Herbert began to compose operettas in 1894, producing several successes, including The Serenade (1897) and The Fortune Teller (1898). Even more successful were some of the operettas that he wrote after the turn of the 20th century: Babes in Toyland (1903), Mlle. Modiste (1905), The Red Mill (1906), Naughty Marietta (1910), Sweethearts (1913) and Eileen (1917). After World War I, with the change of popular musical tastes, Herbert began to compose musicals and contributed music to other composers' shows. While some of these were well-received, he never again achieved the level of success that he had enjoyed with his most popular operettas.
Ryan Cayabyab
Ryan Cayabyab
Ryan Cayabyab (born Raymundo Cipriano Pujante Cayabyab on May 4, 1954 in Manila, Philippines but known as Mr. C) is a Filipino musician and was the Executive and Artistic Director of the defunct San Miguel Foundation for the Performing Arts. He was also a resident judge for the only season of Philippine Idol in 2006.
His works range from commissioned full-length ballets, theater musicals, choral pieces, a Mass set to unaccompanied chorus, and orchestral pieces, to commercial recordings of popular music, film scores and television specials.
Frank Mills
Frank Mills
Frank Mills (born June 27, 1942), is a Canadian pianist and recording artist, best known for his solo instrumental hit "Music Box Dancer".

Born in Quebec, Mills began his career as a member of The Bells, a group in which he was a member from 1970 to 1972. He performed piano for the band, whose best-known hit was "Stay Awhile" (1971). After leaving The Bells in 1972, Mills began a solo career.

His first solo efforts hardly made a dent in the music charts, although his 1972 single "Love Me, Love Me, Love" reached as high as #46 on the Billboard Hot 100 and #8 on Billboard's Easy Listening chart and a cover of Ricky Nelson's "Poor Little Fool" was also successful in Canada (both songs featured Mills singing as well as playing piano).

Frank released an album in 1974 that featured "Music Box Dancer", but it was not a hit initially. When Frank re-signed with Polydor Records Canada in 1978, the label released a new song as a single, with "Music Box Dancer" on the B-side. The single was sent to easy listening stations in Canada, but a copy was sent in error to CFRA-AM, a pop station in Ottawa. The program director played the A-side and couldn't figure out why it had been sent to his station, so he played the B-side to see if the record was mistakenly marked. He liked "Music Box Dancer" and added it to his station's playlist, turning the record into a Canadian hit. Iconic Ottawa Valley radio personality Dave "50,000" Watts gave the record extensive airplay on the station. The album went gold in Canada, which prompted Polydor in the US to release the album and single. Both the single and album were hits. The single reached #3 on the Billboard Hot 100 and #4 on the Billboard Easy Listening chart, while the album reached #21 on the Billboard Top Album chart and also went gold.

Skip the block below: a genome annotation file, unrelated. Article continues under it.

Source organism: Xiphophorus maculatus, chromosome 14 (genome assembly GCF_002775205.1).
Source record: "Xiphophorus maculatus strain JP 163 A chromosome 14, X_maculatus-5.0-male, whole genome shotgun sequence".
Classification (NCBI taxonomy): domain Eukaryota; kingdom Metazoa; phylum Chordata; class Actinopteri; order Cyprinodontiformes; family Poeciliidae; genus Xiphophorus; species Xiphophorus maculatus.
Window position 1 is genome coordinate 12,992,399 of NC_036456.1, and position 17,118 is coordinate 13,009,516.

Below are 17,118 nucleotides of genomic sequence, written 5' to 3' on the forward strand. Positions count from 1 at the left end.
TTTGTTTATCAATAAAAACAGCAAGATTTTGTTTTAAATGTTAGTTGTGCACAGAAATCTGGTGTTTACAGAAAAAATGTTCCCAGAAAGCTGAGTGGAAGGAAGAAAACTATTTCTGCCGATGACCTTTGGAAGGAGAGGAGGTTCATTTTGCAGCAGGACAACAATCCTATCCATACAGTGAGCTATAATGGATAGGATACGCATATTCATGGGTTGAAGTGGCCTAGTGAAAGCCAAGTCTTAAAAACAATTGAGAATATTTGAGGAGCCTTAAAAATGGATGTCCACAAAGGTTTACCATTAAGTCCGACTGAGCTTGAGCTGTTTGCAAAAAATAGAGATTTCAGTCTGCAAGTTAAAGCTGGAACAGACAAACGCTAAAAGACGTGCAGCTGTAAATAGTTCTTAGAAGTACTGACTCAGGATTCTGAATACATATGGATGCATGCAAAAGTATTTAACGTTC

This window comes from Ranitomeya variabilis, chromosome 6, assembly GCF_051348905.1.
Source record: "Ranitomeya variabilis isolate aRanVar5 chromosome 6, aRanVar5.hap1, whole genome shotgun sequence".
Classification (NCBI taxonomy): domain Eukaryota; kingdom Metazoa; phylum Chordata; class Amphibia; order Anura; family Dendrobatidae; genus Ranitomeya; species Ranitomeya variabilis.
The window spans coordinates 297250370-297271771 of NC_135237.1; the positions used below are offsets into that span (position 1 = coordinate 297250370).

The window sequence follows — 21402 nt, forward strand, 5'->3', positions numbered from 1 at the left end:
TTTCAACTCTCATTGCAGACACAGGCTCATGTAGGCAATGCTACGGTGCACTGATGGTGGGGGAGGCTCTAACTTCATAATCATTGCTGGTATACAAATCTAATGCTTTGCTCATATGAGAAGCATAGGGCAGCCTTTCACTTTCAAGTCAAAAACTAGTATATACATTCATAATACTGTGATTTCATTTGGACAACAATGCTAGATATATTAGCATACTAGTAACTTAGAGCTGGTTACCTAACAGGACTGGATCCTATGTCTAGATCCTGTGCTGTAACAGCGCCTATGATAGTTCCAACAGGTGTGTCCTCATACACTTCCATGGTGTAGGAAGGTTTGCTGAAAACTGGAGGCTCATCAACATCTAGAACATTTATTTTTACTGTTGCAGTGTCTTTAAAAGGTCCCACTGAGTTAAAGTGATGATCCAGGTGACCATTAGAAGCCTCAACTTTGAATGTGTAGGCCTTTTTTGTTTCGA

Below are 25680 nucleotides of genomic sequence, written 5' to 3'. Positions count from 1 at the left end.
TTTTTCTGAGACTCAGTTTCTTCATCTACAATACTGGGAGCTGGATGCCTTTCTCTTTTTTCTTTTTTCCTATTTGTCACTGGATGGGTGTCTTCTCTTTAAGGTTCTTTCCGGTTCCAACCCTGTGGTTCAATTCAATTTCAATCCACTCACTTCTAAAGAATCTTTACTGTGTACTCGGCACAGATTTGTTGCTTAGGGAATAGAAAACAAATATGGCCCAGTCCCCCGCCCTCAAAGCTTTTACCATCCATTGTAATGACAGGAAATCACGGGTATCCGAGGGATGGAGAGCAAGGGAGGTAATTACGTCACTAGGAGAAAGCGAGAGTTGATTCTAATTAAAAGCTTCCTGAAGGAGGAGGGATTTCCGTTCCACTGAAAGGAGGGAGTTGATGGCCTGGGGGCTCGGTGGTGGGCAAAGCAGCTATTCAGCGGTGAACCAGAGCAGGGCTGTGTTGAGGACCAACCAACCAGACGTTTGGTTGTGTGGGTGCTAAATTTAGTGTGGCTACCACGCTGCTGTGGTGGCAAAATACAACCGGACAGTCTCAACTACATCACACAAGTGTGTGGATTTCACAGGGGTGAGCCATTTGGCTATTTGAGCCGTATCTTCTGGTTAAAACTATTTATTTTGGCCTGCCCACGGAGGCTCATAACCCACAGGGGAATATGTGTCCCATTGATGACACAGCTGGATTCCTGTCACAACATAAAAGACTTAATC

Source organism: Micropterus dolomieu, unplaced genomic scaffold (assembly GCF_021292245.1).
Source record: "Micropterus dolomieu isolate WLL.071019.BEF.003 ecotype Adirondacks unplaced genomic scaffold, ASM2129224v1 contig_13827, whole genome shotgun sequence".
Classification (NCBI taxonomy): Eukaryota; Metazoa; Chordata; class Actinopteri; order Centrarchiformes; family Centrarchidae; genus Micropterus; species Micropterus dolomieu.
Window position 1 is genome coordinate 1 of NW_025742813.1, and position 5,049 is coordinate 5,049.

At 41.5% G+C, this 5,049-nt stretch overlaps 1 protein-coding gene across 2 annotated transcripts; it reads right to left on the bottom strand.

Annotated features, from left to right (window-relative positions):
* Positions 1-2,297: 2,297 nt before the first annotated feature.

It was Mills' only U.S. Top 40 hit; the follow-up, another similarly catchy piano instrumental titled "Peter Piper", peaked at #48 on the Billboard Hot 100 and at #6 on the Billboard Adult Contemporary chart. Frank managed one final Adult Contemporary chart entry, "Happy Song", which peaked at #41 at the beginning of 1981.

Mills won two Juno Awards in 1980 for "Peter Piper", one for Composer of the Year and one for Instrumental Artist of the Year. He again won in the latter category in 1981.

He continued to release albums until the early 1990s, but has now retired from the music business.
Bernard Dewagtere
Bernard Dewagtere
Doctor of musicology, conductor and composer, I manage ACCELERANDO, vocational musical school
Thomas Seinen
Thomas Seinen musician, classical composer and arranger, known for writing new interpretations of many old classical pieces.
Charles Koechlin
Charles Koechlin
Charles-Louis-Eugène Koechlin (French: ; 27 November 1867 – 31 December 1950), commonly known as Charles Koechlin, was a French composer, teacher and writer on music. He was a political radical all his life and a passionate enthusiast for such diverse things as medieval music, The Jungle Book of Rudyard Kipling, Johann Sebastian Bach, film stars (especially Lilian Harvey and Ginger Rogers), traveling, stereoscopic photography and socialism. He once said: "The artist needs an ivory tower, not as an escape from the world, but as a place where he can view the world and be himself. This tower is for the artist like a lighthouse shining out across the world."
Johann Nepomuk Hummel
Johann Nepomuk Hummel
Johann Nepomuk Hummel (14 November 1778 – 17 October 1837) was an Austrian composer and virtuoso pianist. His music reflects the transition from the classical to the romantic musical era.Hummel was born as an only child (which was unusual for that period) in Pressburg, Kingdom of Hungary (now Bratislava, Slovakia). He was named after the Czech patron saint John of Nepomuk. His father, Johannes Hummel, was the director of the Imperial School of Military Music in Vienna; his mother, Margarethe Sommer Hummel, was the widow of the wigmaker Josef Ludwig. The couple married just four months beforehand.